The Netgear/Roku Partnership, Bringing the Roku to a Store Near You

Logitech, Netgear, and D-link; these are names that usually conjure images of webcams, routers, network switches, and perhaps a few other peripherals, but that is about to change with product offerings meant not for your PC and the recesses of your basement but for your living room. Netflix was once a company focused on competing with the likes of video rental chains with a disc-in-the-mail movie service. With some of the large video store chains bankrupt, Netflix announced that they have officially become a streaming company, and it is estimated that Netflix accounts for as much as twenty percent of all downstream internet traffic during peak hours here in the United States.

However, there is far more content on the web than what Netflix offers. With the rise of Hulu and other video sites, more and more content becomes available online and it can be consumed for far less—if not completely free—than what is offered by cable and satellite companies. What's more, the user has complete control over what is on. There is one problem with this new glut of content: getting all of it into the living room without having to browse countless webpages.

That was the key to the success of a PC application called Boxee, which compiled many of the different internet streaming media sources into one application with a (reasonably) easy to use UI. The only real hang-up was the PC itself required for such applications. Many consumers balk at the idea of purchasing a computer purely for media streaming/HTPC use, with cost and aesthetics being common complaints.

So, that is where the old network/peripheral companies and their large distribution networks come into play. Boxee chose to partner with D-link in the creation of the stand-alone Boxee Box that should be available any time now. Logitech has paired up with the newly release Google TV to bring you the Logitech Revue experience. The personal computing titans have given us their own takes, Apple with the Apple TV while Microsoft elected to build those features into its Xbox 360 console.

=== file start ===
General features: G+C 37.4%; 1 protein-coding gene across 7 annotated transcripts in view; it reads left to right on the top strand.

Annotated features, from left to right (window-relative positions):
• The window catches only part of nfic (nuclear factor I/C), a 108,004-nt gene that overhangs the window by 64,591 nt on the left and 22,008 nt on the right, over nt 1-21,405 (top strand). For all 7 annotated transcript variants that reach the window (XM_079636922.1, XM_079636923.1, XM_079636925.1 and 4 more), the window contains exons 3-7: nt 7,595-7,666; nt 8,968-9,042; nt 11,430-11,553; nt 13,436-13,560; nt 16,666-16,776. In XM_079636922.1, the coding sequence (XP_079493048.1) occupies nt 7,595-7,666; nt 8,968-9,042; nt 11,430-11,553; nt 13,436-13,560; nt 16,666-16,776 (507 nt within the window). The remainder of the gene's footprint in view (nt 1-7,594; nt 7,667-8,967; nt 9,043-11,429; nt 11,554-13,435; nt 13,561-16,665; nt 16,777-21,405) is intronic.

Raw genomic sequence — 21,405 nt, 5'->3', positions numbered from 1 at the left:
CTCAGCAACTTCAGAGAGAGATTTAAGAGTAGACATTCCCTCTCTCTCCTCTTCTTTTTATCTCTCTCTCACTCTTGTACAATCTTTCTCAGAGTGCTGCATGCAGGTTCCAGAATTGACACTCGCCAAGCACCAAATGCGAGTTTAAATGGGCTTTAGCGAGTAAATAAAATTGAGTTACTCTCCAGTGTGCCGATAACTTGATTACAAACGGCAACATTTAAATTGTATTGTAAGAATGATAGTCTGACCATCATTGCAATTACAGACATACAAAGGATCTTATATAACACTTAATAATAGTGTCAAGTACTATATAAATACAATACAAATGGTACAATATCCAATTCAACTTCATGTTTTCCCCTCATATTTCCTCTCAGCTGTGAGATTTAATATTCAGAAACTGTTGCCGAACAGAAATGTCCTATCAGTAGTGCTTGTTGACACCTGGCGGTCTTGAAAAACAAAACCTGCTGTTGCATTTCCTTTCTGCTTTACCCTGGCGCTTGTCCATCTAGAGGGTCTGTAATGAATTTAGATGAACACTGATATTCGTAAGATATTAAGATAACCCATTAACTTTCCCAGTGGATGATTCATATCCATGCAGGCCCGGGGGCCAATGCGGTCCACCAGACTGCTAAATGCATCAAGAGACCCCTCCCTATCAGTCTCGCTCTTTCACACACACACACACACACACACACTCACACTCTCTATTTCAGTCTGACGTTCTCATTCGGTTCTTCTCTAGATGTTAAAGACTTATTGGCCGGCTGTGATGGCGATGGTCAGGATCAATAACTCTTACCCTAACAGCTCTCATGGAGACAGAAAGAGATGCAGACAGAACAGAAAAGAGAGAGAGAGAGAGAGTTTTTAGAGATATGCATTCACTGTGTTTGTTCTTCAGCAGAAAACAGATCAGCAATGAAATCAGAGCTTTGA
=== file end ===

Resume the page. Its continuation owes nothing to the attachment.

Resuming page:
And what of Netgear? They have teamed with Roku, a company that produced media streaming boxes once only available over the internet, but now they're showing up at Best Buy, Fry's, etc. with Netgear rebranding. Today we'll look at the Roku XD, which is the middle tier of the three Roku offerings. Below is a list of the different boxes and their features, straight off the Roku website.

What You Get with the Roku XD
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  • RamarC - Sunday, November 14, 2010 - link

    I'd really like to see a comparison of these media streamers vs some bluray players. I was planned to buy a Roku XD a couple of weeks ago, but since they weren't in stock yet, I figured another $100 for a networked bluray was worth a try.

    I just got 2 bluray players with the specific goals of accessing Netflx AND my MP4 collection (either from my home server or USB hard drive). Neither Panasonic's nor Toshiba's units could do it and Sony's wireless was flaky and didn't like NTFS drives. I skipped Samsung since they didn't seem to offer anything that the other didn't. Only the LG BD570 did everything decently enough but I had to spend $40 extra for the wireless version because the BD550 wasn't DLNA capable.

    I really wanted to put a dedicated laptop for all the net on the big TV, but $500+ (with wireless kb/mouse) was too expensive since the wife had to have Netflix on both TVs. Just under $400 for two LG player's isn't bad but I still wonder if they're better/worse than an XD or WD box.